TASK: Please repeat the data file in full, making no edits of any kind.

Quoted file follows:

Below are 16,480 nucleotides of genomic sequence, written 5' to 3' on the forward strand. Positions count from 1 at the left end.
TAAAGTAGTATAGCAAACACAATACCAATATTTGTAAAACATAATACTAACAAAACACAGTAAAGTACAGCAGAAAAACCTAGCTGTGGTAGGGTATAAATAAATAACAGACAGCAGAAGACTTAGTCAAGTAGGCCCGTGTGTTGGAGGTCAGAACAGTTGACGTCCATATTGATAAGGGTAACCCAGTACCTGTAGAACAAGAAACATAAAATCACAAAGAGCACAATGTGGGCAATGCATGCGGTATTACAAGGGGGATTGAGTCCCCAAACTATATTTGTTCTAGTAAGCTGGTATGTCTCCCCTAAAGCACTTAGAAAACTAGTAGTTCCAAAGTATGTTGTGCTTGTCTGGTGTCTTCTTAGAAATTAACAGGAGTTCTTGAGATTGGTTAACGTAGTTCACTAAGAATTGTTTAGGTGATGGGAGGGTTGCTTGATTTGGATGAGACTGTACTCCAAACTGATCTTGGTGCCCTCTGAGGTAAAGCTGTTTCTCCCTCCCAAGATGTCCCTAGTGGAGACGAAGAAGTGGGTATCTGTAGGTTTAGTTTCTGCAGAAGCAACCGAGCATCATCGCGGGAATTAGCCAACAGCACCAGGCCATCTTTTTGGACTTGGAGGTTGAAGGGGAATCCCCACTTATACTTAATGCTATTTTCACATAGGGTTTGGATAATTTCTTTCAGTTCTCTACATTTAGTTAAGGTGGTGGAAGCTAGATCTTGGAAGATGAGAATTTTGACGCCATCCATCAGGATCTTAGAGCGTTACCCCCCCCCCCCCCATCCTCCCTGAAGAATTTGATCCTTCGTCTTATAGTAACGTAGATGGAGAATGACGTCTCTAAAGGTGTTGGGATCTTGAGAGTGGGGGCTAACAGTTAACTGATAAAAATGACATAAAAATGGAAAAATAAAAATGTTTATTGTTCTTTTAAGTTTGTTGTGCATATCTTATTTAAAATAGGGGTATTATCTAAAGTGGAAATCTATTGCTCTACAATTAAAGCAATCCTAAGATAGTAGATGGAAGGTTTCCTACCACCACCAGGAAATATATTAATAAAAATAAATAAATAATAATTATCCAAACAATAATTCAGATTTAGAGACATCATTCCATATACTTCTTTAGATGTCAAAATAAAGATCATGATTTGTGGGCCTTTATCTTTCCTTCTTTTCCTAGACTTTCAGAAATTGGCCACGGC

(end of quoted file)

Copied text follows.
Below are 16,480 nucleotides of genomic sequence, written 5' to 3' on the forward strand. Positions count from 1 at the left end.
TAAAGTAGTATAGCAAACACAATACCAATATTTGTAAAACATAATACTAACAAAACACAGTAAAGTACAGCAGAAAAACCTAGCTGTGGTAGGGTATAAATAAATAACAGACAGCAGAAGACTTAGTCAAGTAGGCCCGTGTGTTGGAGGTCAGAACAGTTGACGTCCATATTGATAAGGGTAACCCAGTACCTGTAGAACAAGAAACATAAAATCACAAAGAGCACAATGTGGGCAATGCATGCGGTATTACAAGGGGGATTGAGTCCCCAAACTATATTTGTTCTAGTAAGCTGGTATGTCTCCCCTAAAGCACTTAGAAAACTAGTAGTTCCAAAGTATGTTGTGCTTGTCTGGTGTCTTCTTAGAAATTAACAGGAGTTCTTGAGATTGGTTAACGTAGTTCACTAAGAATTGTTTAGGTGATGGGAGGGTTGCTTGATTTGGATGAGACTGTACTCCAAACTGATCTTGGTGCCCTCTGAGGTAAAGCTGTTTCTCCCTCCCAAGATGTCCCTAGTGGAGACGAAGAAGTGGGTATCTGTAGGTTTAGTTTCTGCAGAAGCAACCGAGCATCATCGCGGGAATTAGCCAACAGCACCAGGCCATCTTTTTGGACTTGGAGGTTGAAGGGGAATCCCCACTTATACTTAATGCTATTTTCACATAGGGTTTGGATAATTTCTTTCAGTTCTCTACATTTAGTTAAGGTGGTGGAAGCTAGATCTTGGAAGATGAGAATTTTGACGCCATCCATCAGGATCTTAGAGCGTTACCCCCCCCCCCCCCATCCTCCCTGAAGAATTTGATCCTTCGTCTTATAGTAACGTAGATGGAGAATGACGTCTCTAAAGGTGTTGGGATCTTGAGAGTGGGGGCTAACAGTTAACTGATAAAAATGACATAAAAATGGAAAAATAAAAATGTTTATTGTTCTTTTAAGTTTGTTGTGCATATCTTATTTAAAATAGGGGTATTATCTAAAGTGGAAATCTATTGCTCTACAATTAAAGCAATCCTAAGATAGTAGATGGAAGGTTTCCTACCACCACCAGGAAATATATTAATAAAAATAAATAAATAATAATTATCCAAACAATAATTCAGATTTAGAGACATCATTCCATATACTTCTTTAGATGTCAAAATAAAGATCATGATTTGTGGGCCTTTATCTTTCCTTCTTTTCCTAGACTTTCAGAAATTGGCCACGGC